EDIT: Peter says the system is not trying to convert at all, and he should know. However, I'll leave this answer here for now. If anyone thinks it should be removed, let me know.


I finally figured this out after about 3 hours. Thing is, even though the system tells you there was an error, it actually HAS uploaded your files. You can see this if you click "Update file order", and here you can download the LaTeX log to see what went wrong. In my case it was because the system didn't have all the figures yet, because it only lets you upload 3 files at a time. Once I'd uploaded all the figures, and deleted all the extra files I'd uploaded in frustration, I was able to force it to compile by clicking "View PDF". Finally submitted. I hope this helps someone, somewhere.

Worst. Manuscript. Submission. System. EVER.


As far as I know the Scholar One Manuscripts (S1M) system can convert Word files into pdf, it does not contain a LaTeX engine but will accept PDF files. In the journal I work (which uses S1M), we accept LaTeX manuscripts but explcitly ask authors to produce a pdf of the document for reviewing purposes. It is a mistake or omission by the journal to not explain that the file for review must be either Word or PDF. The LaTeX files can be uploaded but must be marked as "Not for review" which means they are not included in the file sent to the reviewer. You need to check with the journal how they prefer to handle it. In my case, I do not need the LaTeX files until the final revised manuscript so uploading them is of minor use; this, however, might vary between journals.

I do not know of any commnercial manuscript system in use that produces PDF from submitted LaTeX files but then I do not know all journals. In any case, the proper way with S1M should be to submit your files in LateXed PDF format (e.g. PDFLaTeX).

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    Actually, systems that create PDFs from LaTeX are not uncommon. I've come across more than one. I think initially the journal will accept a PDF, but eventually it will need the LaTeX file(s) to work with. Though I suppose it does not need to be necessarily uploaded through some automated system in that case. – Faheem Mitha Aug 14 '13 at 17:14
  • IEEE does pdf compiling. But thanks for the insight about S1M. – Lucas Aug 14 '13 at 17:16
  • It is possible but not journals I have seen at Wiley, Elsevier, Springer, Sage, Copernicus, AGU, IGS. – Peter Jansson Aug 14 '13 at 17:22
  • TeX support is common in math and physics journals. – aeismail Aug 14 '13 at 17:58
  • I'm going through some pains right now trying to submit a latex file to this journal which is published by Springer. So at least the manager by Springer allows you to compile latex files (problem currently is bibliography). – Andy W Aug 14 '13 at 18:24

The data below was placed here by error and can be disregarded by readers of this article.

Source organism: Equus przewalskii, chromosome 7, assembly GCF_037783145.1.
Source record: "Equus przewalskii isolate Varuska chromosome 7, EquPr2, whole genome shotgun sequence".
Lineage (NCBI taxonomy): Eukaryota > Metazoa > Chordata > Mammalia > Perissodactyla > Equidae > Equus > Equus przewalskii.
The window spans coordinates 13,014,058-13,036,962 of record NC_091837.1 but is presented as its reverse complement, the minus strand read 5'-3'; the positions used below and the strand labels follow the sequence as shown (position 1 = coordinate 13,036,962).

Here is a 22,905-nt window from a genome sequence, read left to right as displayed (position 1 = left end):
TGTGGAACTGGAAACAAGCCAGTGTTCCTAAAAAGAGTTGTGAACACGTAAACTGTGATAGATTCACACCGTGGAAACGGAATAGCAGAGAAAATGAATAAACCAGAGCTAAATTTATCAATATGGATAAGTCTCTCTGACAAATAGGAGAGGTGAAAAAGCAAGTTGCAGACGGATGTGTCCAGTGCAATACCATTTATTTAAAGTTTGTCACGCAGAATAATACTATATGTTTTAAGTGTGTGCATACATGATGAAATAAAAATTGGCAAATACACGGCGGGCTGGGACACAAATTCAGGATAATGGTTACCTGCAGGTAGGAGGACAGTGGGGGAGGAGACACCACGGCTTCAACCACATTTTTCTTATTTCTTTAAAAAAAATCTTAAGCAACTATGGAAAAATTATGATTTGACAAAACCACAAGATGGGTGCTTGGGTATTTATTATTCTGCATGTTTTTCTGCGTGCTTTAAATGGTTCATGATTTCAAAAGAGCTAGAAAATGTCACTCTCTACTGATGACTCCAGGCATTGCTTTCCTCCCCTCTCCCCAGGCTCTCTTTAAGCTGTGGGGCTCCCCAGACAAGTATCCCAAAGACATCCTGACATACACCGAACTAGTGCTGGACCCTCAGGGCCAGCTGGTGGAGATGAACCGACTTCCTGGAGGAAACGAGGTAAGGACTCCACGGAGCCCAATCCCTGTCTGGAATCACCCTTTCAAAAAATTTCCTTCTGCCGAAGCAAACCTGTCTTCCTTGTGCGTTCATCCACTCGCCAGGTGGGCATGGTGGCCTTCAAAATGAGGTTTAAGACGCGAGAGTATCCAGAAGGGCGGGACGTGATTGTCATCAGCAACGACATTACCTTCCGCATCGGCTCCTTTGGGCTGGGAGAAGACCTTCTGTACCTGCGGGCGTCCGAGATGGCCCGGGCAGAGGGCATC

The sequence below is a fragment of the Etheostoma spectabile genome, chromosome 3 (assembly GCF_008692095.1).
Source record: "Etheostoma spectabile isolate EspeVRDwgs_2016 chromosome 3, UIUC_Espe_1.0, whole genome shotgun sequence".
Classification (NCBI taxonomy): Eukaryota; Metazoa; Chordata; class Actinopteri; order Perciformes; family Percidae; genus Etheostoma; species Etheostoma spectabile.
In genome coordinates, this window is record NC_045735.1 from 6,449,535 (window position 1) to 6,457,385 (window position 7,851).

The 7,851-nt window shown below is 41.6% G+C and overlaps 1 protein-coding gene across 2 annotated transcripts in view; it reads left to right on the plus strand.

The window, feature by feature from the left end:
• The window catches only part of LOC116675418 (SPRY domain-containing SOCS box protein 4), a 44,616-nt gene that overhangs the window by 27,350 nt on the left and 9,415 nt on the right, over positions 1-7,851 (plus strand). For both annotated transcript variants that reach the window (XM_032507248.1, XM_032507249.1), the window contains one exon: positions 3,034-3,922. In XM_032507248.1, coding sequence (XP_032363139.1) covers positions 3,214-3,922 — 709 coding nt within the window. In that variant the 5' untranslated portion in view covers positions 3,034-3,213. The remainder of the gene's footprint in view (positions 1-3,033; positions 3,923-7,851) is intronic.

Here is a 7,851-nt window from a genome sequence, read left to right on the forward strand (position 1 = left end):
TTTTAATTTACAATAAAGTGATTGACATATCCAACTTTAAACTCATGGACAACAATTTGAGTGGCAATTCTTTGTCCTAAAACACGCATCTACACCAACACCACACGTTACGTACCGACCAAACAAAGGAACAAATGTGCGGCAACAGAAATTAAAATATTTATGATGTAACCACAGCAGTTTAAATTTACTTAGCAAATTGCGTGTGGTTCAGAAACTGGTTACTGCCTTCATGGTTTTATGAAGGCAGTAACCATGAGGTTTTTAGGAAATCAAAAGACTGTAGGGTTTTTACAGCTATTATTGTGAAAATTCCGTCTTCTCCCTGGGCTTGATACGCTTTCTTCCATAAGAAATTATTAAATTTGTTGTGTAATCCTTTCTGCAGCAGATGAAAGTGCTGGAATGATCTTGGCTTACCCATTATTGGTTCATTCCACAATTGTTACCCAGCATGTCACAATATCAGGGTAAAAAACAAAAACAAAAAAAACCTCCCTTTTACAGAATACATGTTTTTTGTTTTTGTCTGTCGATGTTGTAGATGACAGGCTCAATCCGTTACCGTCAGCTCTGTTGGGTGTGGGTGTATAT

I encountered this problem while trying to submit a manuscript to Publications of Astronomical Society of Australia (PASA) via ScholarOne. When I uploaded the latex source from Overleaf, the submission system complained "Unable to find any suitable files to generate the proof". It is sad that this old problem still exists.

The problem seems to be with ScholarOne's latex compiler. I have found it to be more restrictive than other similar systems and tools like overleaf. The problems are the following:

  1. ScholarOne does not work well with .bib files. Their tech support told me to add the citations directly to the main .tex file rather than putting them in a .bib file. This amounts to replacing the \bibliography{} command with the contents of the .bbl file generated by BibTeX. This is quite surprising since the PASA template in overleaf uses a .bib file for bibliography.

  2. ScholarOne does not work well with \include{} statements. I had to create one big .tex file by manually copy-pasting the contents of the .tex files which are \include-d in the main .tex file.

  3. ScholarOne does not use pdflatex. This means that if you add PDF or PNG images in your manuscript, the compiler won't be able to determine its size. The safe option is to use images in the EPS format. I also had to flatten the EPS files (using Photoshop/GIMP) since their latex compiler can't deal with layers. I also added \usepackage{epstopdf} to the preamble.

  4. File names can't have spaces in them. (Which is in general good latex advice.)

  5. Some packages may not be supported or may not work as expected. In my case, the tcolorbox package did not work.

TL/DR: ScholarOne needs a lot of handholding to compile any decently complex latex document.